Election 2020 Citizens Agenda: Can West Hollywood Do More About Homelessness?

The candidates in the Nov. 2 West Hollywood City Council election (left to right, from the top row): Larry Block, Jerome Cleary, Marco Colantonio, Tom DeMille, John Duran, John Erickson, John Heilman, Christopher McDonald, Noemi Torres, Sepi Shyne, Mark Farhad Yusupov

This is the seventh of eight questions WEHOville presented on Aug. 18 to the candidates in the Nov. 3 election for two seats on the West Hollywood City Council. The questions are based on suggestions from West Hollywood residents — the citizens of WeHo. Monday’s question and the answers can be found here. Tuesday’s can be found here. And Wednesday’s can be found here. Here’s a link to Thursday’s question, one to Friday’s, and one to Saturday’s.

The Question:  Is There Anything More West Hollywood Can Do to Address Homelessness?

Homelessness continues to be a major issue in West Hollywood and across all of Los Angeles County. It is not a problem that West Hollywood can solve on its own.  But are there more steps the city could take to address some of the issues?  Provide transitional housing to homeless (or near homeless) people who live and work in West Hollywood — perhaps by following the model of the AIDS Healthcare Foundation and acquiring the Holloway Motel?  Or inviting (and subsidizing) L.A.’s LavaMae shower bus for the homeless? Or encouraging owners of local hotels to work with non-profits that train homeless people to work in the hospitality industry? Your thoughts?

John Erickson

I am appalled by the efforts of some of our regional neighbors to criminalize homelessness or pass their responsibility to develop affordable housing options on to other communities. I have supported the development of affordable housing units for homeless residents of West Hollywood, including LGBTQ youth and seniors, and I will continue to support the creation of housing for homeless residents, as well as supportive services, and fight back against rampant attacks on affordable housing development.

I have supported our relationship with the West Hollywood Community Housing Corporation (WHCHC) to develop affordable housing options for low-income seniors and immigrants, formerly homeless individuals, LGBTQ+ youth, and veterans. I was in favor of budget increases to provide wrap-around services for homeless individuals, which have successfully gotten more than 20% of our homeless population off the street in and into shelter and care.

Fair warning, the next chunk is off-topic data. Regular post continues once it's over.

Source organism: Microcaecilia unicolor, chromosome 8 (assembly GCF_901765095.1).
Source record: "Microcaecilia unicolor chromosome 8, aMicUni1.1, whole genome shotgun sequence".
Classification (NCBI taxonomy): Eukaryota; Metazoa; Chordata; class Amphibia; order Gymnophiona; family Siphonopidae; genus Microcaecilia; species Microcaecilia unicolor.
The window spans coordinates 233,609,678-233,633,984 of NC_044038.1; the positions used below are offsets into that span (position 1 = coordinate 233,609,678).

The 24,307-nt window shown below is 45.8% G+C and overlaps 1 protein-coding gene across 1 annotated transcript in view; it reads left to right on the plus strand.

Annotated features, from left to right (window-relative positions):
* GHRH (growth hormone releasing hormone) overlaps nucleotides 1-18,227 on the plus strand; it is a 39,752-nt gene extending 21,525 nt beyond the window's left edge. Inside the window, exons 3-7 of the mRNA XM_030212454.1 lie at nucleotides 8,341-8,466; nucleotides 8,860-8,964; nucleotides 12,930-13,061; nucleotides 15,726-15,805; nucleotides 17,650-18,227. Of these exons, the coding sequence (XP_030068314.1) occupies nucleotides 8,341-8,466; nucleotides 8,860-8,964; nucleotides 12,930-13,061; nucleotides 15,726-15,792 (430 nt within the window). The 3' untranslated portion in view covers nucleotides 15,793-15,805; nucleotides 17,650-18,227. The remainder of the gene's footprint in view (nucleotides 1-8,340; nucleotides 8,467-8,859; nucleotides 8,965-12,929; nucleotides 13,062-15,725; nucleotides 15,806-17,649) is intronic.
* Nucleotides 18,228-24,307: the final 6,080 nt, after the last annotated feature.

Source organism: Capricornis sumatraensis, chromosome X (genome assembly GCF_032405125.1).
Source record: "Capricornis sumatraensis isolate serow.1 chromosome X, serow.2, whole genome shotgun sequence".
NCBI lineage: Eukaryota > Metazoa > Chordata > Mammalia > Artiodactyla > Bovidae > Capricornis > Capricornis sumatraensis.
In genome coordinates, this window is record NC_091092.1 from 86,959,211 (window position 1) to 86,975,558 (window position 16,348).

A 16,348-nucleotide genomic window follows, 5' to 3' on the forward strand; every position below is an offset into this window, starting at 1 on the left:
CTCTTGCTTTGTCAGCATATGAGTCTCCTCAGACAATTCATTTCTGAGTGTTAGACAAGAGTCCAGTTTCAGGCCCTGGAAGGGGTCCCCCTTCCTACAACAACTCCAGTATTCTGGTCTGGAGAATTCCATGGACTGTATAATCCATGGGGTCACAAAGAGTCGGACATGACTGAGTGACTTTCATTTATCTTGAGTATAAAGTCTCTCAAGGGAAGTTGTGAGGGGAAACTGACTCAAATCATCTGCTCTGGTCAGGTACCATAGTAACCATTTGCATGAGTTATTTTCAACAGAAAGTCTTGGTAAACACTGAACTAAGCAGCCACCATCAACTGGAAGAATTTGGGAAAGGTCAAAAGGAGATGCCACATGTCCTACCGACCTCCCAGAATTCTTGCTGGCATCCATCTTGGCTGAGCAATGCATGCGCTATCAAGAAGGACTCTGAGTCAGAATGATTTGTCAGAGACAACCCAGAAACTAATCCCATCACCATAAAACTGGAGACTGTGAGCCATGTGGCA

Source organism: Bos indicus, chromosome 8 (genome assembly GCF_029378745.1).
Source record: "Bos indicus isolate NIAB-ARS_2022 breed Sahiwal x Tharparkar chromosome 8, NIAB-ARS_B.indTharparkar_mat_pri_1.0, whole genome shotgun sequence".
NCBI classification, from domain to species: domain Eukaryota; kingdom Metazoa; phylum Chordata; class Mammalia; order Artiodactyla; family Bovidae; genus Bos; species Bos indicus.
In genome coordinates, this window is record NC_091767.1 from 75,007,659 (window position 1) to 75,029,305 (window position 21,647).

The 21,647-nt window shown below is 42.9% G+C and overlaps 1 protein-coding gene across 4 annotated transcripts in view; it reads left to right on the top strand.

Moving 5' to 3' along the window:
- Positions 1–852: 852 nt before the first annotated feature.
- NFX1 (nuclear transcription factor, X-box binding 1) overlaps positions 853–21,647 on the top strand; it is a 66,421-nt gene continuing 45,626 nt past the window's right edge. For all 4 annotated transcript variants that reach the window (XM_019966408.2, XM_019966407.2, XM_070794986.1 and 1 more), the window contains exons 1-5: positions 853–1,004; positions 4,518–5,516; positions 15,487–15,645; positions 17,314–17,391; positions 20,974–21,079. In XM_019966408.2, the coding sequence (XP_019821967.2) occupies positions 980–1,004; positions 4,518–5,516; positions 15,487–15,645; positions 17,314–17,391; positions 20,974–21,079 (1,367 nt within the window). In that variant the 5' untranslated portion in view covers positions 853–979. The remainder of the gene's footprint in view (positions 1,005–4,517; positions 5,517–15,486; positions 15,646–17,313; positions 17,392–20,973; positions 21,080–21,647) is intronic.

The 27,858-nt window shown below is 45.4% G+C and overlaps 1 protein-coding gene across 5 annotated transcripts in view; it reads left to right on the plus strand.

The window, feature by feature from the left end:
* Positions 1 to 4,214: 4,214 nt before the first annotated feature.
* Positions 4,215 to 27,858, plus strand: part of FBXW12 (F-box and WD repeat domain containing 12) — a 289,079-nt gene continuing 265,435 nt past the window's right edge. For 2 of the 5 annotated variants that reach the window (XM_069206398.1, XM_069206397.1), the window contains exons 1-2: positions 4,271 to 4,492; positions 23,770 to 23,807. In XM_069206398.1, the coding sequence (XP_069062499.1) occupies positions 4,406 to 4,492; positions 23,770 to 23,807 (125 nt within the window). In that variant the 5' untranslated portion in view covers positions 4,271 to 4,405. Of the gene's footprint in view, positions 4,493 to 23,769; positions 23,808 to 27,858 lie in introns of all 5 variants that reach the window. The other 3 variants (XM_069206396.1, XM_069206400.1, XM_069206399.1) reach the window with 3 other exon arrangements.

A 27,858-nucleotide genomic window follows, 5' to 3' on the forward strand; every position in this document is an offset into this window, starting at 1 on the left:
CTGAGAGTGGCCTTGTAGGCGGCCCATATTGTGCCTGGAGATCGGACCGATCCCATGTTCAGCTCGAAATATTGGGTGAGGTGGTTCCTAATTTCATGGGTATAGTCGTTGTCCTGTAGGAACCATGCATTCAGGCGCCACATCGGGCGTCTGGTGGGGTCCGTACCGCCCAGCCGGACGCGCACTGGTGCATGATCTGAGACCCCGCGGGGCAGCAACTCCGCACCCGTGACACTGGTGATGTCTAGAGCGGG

We currently have a policy in place to directly contact homeless people about the availability of services and support to get them off the streets. We fund services for addiction, mental health, job training, and other barriers to getting back into housing and having a stable career and steady source of income. While it has not yet been 100% successful, we’ve placed more than 20% of our identified homeless population into housing and services.

West Hollywood has done a lot, and we are a proud leader in this space, but we have not done enough. None of us have. I believe that housing is a core issue that must be addressed if we are truly going to address systemic reform and create a more just, equitable and sustainable society. I will do everything I can to provide relief for today and hope for tomorrow.

John Heilman

West Hollywood cannot solve homelessness on its own. What we have been doing is the following:

  1. Identifying current residents who are at risk of homelessness due to financial or mental health problems. Providing rental assistance to those with short-term financial issues which can trigger homelessness. For residents who have mental health issues, providing services and support to address issues which might result in loss of current housing.
  2. Funding outreach workers from multiple agencies to connect currently homeless individuals with services, shelter or available housing.
  3. Working with mental health specialists from the county to assist homeless individuals with mental health problems.

We have had successes in getting some people off the streets and into shelters, but these are usually people who are not as visible to the community. Unfortunately, our programs have been less successful with homeless individuals suffering from severe mental illness or untreated substance abuse. Some of these individuals will not accept assistance or they are resistant to receiving the type of mental health or substance abuse treatment necessary to address their issues. This is where we need help from county and state leaders to change current state laws. Cities and counties need greater power to address these issues. In other states, courts are able to order ongoing treatment for individuals who are unable to care for themselves due to severe mental illness.